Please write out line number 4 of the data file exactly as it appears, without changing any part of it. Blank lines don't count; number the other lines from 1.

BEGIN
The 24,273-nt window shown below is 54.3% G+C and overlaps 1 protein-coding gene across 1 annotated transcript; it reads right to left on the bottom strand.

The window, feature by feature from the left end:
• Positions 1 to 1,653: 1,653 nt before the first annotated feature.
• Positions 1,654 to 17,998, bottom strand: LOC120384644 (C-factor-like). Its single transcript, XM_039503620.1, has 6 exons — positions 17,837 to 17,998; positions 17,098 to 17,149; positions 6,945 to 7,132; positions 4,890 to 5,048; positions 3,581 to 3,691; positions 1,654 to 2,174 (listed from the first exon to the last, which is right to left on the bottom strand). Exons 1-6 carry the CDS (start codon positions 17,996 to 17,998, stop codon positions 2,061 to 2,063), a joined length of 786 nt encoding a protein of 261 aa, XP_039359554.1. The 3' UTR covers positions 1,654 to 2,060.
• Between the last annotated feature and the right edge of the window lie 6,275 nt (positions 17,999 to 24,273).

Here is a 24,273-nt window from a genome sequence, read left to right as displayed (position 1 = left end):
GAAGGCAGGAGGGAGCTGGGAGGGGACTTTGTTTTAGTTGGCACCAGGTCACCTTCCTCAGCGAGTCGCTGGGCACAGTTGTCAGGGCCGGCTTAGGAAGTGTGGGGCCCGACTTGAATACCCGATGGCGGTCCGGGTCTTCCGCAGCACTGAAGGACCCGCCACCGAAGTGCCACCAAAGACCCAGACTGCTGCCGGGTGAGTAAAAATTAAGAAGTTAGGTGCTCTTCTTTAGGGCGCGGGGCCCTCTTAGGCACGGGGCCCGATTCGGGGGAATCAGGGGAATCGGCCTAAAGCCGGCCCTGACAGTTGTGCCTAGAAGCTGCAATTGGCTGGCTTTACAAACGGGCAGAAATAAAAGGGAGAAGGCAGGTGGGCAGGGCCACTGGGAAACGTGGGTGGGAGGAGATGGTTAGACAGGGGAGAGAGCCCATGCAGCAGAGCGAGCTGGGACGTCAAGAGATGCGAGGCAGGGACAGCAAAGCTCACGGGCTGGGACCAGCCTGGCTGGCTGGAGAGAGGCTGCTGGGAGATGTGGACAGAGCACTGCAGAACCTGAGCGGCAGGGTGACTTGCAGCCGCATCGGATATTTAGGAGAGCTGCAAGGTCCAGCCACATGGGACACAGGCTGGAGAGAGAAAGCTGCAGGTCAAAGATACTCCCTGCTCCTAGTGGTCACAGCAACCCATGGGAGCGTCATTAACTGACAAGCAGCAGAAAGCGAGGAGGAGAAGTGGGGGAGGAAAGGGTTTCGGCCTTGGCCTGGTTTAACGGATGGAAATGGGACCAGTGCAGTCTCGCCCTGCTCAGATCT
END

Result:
• Positions 1,654 to 17,998, bottom strand: LOC120384644 (C-factor-like). Its single transcript, XM_039503620.1, has 6 exons — positions 17,837 to 17,998; positions 17,098 to 17,149; positions 6,945 to 7,132; positions 4,890 to 5,048; positions 3,581 to 3,691; positions 1,654 to 2,174 (listed from the first exon to the last, which is right to left on the bottom strand). Exons 1-6 carry the CDS (start codon positions 17,996 to 17,998, stop codon positions 2,061 to 2,063), a joined length of 786 nt encoding a protein of 261 aa, XP_039359554.1. The 3' UTR covers positions 1,654 to 2,060.